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Don Yusten

August 01 , 2016

Portfolio Risk: Understanding the Upside/Downside Capture Ratio

Portfolio Risk: Understanding the Upside/Downside Capture Ratio

During a conference call with PIMCO last week several comments were made about the upside / downside capture ratio of one of the portfolios they were discussing. The upside/downside capture ratio was rarely heard about prior to the last recession. As markets become more volatile, looking at a portfolios downside capture ratio has taken on greater significance. The downside capture ratio is a comparison of how far an investment has fallen relative to its index during downturns and is one way to evaluate a portfolio’s riskiness.


Most managed portfolios are measured against a market index. There are two ways to beat the index and fuel investment growth: by earning more than the market or by losing less than the market. The upside / downside capture ratio is used to evaluate how well a fund has performed relative to its index for a certain period of time.  The ratio is calculated by dividing the portfolio / manager's returns by the returns of the index during the up/down-market and multiplying that factor by 100.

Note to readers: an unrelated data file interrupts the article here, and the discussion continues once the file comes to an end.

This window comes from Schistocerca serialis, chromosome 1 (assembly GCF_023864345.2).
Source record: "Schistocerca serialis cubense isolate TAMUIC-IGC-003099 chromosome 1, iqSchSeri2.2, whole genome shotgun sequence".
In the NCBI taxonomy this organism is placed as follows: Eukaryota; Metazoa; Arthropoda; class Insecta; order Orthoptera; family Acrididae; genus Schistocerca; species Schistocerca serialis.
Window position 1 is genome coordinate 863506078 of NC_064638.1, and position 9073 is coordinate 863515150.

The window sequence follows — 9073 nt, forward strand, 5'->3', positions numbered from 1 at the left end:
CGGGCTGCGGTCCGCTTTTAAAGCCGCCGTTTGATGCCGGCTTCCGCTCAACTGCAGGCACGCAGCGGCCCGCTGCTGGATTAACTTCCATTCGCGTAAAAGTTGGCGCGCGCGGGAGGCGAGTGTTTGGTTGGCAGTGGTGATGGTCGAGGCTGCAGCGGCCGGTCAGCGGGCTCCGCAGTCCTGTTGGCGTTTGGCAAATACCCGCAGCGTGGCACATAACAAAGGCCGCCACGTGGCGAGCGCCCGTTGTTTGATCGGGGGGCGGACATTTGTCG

A portfolio’s downside capture ratio will indicate whether a fund has the potential to lose more or less than the market during periods of market weakness. For example, if over the course of a downturn a fund fell only 96% of the decline of the index or market, its downside capture ratio was 96%. If it fell 5% more than the market, its downside capture ratio was 105%. Consistently losing less during downturns can be instrumental in producing larger balances and better outcomes for the long-term investors. Funds that limit downside risk tend to also provide a smoother ride, making it easier for those with long-term objectives to stay the course during turbulent markets.


The ability to achieve superior outcomes by losing less is an example of what’s known as the “arithmetic of loss”. Here is an example of this: If a $1,000 investment loses 50%, its value drops to $500. In order for the investment to return to the $1,000 level, that $500 must gain more than just the 50% it went down (which would only bring it to $750); it needs to double (see chart below). Digging out of a hole is never easy, but the shallower the hole, the shorter the climb. The farther an investment falls, the longer the path back to break even. This chart shows the relationship of declines to getting back to even. The chart is based on data for rolling five-year periods for the 20 years ended December 31, 2015.


At Security our objective is to help your investments do better in periods of downturn and perform consistent with markets when markets are rising. If you would like to learn more about what a more stable portfolio could me for your investments, please call one of our Investment professionals at Security National Bank.

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